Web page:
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Preparation on the plane ride
I had just fastened my seat belt. Before I turned off my cell phone, I wanted to text-message Amy one more time. I was hesitant to call her because I knew she was running errands with her mother. No need in stirring up the hornet's nest unnecessarily.
So I typed, "Just boarded the flight. About to take off. Can't wait to see you. I love you!"
After I hit send, I noticed that I had a voicemail. It was from John. "Well Adam, I guess you're about to take off. Just wanted to congratulate you and Amy on your upcoming engagement. I'm very happy for you." Very sweet.
Throughout the flight, I wrote down detailed notes of everything I wanted to remember to tell her parents. At one point, I was having difficulty finding the Biblical verse which affirmed the importance that God played in the success of any marriage -- "a cord of three strands is not easily broken" -- referring to God, husband and wife.
I turned to the gentleman to my left, sitting at the window, and asked, "Are you a Christian?"
"No. I'm Jewish," he said, looking a little annoyed.
"Perfect. The verse I'm looking for is in the Old Testament," I said hoping that he could help me track it down. "Are you familiar with the verse which says, "a cord of three strands is not easily broken"?
"I might be Jewish. But I'm not very familiar with the Scriptures."
"Okay. No problem. Thanks anyway," I said
I finally found it in Ecclesiastes 4, no thanks to my concordance which had been inadequate to the task.
As I looked over my outline, reading it through under my breath a couple of times, I noticed something was glaringly absent. I never actually asked for their blessing to marry Amy. That would be like going in for a job interview and never asking for the job. I wanted to make sure I "asked for the girl."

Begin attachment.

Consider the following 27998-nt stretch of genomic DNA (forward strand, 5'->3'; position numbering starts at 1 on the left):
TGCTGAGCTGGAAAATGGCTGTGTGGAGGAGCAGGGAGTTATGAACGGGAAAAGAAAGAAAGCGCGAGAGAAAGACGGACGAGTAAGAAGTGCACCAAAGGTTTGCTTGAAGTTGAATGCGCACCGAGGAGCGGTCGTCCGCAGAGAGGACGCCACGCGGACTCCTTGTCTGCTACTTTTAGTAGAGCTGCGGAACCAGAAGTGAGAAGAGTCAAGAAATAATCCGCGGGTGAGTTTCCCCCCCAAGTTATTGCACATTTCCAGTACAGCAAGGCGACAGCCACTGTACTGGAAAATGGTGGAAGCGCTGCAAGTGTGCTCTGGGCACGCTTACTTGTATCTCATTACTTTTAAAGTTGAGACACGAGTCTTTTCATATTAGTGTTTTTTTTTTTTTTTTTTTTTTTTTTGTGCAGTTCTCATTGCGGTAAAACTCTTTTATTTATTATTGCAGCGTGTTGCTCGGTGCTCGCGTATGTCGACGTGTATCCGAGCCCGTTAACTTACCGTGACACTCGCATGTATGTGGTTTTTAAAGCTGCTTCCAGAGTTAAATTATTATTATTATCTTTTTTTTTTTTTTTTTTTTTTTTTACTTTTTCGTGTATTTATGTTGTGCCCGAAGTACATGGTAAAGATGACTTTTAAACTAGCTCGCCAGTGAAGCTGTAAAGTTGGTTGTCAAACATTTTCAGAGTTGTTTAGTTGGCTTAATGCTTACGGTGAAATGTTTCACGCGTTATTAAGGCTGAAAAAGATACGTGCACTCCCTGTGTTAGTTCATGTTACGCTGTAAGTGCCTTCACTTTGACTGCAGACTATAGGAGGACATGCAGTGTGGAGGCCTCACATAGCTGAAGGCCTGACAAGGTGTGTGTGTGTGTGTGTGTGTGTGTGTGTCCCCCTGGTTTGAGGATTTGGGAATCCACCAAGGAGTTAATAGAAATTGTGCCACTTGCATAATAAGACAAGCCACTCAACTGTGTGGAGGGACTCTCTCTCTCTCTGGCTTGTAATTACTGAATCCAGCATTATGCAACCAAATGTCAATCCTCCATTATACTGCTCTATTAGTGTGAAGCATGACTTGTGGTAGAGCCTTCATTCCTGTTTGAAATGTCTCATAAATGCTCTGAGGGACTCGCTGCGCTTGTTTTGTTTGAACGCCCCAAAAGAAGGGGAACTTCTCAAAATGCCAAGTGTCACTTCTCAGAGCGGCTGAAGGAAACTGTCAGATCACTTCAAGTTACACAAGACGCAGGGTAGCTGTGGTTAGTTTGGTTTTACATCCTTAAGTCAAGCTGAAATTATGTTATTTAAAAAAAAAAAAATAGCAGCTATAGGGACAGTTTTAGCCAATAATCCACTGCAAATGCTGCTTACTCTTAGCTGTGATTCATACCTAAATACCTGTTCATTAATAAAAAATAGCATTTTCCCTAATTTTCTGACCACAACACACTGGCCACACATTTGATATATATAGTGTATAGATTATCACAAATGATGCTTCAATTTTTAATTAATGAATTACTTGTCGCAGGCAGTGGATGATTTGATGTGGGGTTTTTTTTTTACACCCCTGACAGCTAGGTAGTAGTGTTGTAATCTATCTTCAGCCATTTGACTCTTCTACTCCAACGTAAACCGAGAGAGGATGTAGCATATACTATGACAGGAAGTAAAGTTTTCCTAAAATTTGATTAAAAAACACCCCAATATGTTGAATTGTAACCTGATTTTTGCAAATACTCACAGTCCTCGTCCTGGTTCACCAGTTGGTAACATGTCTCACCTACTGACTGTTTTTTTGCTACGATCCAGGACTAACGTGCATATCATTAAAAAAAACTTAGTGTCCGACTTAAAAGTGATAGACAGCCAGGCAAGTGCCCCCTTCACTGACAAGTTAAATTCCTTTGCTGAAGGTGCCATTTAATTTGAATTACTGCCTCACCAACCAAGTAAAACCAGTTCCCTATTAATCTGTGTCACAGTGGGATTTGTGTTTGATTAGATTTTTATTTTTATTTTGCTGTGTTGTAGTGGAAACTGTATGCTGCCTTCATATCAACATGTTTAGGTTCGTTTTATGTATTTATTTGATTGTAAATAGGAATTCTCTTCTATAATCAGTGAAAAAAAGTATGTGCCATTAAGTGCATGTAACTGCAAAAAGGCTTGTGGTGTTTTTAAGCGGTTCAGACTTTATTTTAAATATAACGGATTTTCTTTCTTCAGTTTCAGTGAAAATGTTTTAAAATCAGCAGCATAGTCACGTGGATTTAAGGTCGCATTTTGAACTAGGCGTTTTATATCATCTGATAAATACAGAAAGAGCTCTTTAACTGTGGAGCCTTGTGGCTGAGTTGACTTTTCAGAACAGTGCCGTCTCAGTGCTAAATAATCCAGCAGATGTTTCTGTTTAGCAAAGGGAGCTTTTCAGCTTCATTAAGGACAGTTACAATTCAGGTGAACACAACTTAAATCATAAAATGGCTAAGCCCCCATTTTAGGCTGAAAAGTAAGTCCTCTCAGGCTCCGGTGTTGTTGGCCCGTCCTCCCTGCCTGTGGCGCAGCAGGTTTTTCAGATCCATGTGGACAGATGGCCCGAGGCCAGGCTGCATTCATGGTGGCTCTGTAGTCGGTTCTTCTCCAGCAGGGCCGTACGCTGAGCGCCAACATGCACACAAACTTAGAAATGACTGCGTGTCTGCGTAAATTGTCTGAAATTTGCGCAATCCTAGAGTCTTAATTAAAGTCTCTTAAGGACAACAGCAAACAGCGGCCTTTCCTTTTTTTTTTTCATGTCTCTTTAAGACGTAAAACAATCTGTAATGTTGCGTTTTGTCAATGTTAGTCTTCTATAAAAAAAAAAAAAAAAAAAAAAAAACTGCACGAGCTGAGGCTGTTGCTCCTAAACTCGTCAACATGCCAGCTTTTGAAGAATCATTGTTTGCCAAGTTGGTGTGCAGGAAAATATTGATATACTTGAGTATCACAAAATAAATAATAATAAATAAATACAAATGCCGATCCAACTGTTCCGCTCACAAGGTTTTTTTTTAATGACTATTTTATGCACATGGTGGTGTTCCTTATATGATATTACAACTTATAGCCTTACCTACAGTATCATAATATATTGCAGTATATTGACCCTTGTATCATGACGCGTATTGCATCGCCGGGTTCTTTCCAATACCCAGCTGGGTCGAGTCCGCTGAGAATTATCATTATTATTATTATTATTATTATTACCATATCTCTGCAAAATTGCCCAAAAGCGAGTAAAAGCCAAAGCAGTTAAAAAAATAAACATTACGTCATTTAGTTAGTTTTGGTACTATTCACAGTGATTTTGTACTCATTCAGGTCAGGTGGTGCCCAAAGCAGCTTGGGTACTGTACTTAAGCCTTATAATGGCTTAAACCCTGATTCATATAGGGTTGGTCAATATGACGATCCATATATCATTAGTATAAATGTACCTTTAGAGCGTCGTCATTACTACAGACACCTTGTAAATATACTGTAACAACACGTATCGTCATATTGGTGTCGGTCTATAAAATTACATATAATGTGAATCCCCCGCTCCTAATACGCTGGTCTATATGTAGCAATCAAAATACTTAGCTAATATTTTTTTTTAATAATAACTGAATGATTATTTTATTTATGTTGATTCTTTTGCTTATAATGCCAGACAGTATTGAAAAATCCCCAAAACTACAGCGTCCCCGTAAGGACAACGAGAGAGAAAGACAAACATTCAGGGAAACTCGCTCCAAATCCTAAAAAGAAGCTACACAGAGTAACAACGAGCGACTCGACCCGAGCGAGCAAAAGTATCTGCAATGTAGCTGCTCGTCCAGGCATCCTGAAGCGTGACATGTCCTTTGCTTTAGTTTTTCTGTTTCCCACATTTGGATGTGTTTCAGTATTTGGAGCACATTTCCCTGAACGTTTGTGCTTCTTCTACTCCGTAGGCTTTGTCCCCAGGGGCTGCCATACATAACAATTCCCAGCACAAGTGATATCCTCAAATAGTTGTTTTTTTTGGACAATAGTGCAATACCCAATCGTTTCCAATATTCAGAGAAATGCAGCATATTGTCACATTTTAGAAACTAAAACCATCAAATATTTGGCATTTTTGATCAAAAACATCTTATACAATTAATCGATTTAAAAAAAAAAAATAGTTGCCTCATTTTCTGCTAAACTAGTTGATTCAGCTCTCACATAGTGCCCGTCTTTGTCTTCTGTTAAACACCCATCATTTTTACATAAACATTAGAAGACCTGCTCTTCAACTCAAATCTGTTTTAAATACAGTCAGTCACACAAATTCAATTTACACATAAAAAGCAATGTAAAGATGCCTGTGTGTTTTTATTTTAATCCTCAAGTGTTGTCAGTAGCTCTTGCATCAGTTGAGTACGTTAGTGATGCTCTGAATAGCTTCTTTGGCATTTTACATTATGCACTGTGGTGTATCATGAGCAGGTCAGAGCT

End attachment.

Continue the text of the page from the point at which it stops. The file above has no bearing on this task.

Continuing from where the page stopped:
So I wrote that in right at the top in case my nerves got the better of me at the time.
The airport pick-up
I followed the signs to baggage claim. I dialed her on my cell phone.
Amy just laughed. "Well, I'm nervous. How 'bout you?"
"Not at all. It's just a typical day for me. What are you talking about?"
"So, where are you right now?" she asked, her voice heavy with anticipation.
"I'm walking toward the escalators near baggage claim."
"You're kidding. I'm stepping on the escalator at baggage claim."
"Peeps. I'm going to see you in a matter of seconds." I said.
It was like something out of the movies. A moment filled with drama and intrigue.
When we saw one another, we both clicked off our cell phones and just basked in the presence of the other. She was wearing a maroon velvet jacket over a blue shirt with jeans. Her hair was just as beautiful as ever, lazy brunette curls cascading down her shoulders and back. She was wearing some long dangly earrings -- my favorite. The makeup was perfect. Her smile was half-mischievous, half-sexy.
"I don't remember you being so tall." Not exactly the most romantic words that Amy's ever uttered. Our 10 and a half inch height disparity is perhaps the first thing people notice about us upon initial examination.
"Wow! You're more beautiful than I remember," I said. At that moment, the sign might have said Dallas Airport. But, as far as I was concerned, I was in Heaven -- reunited with the love of my life, the woman who would soon become my wife.
I bent down to kiss her and hold her close. It felt good to have Amy Holzer back in my arms. Her velvet jacket was smooth, her perfume was sweet, but our kiss was a tad awkward and rusty - nothing a little practice couldn't change.
As she pulled back, she asked, "Why are you wearing a suit?"
"It's an important occasion. So I dressed accordingly."
"Okay. That makes sense," she said, nodding her head.
I could hardly believe we were a couple again -- not just a dating couple, but a soon-to-be engaged couple.
As we walked toward baggage claim together, the nerves on my right hand seemed to be especially sensitive as I slid my hand into her soft, petite left hand. My thumb caressed her skin back and forth. I gave her hand a light squeeze, indicating that I was simply delighted to be back in her life, this time permanently, never to leave again.
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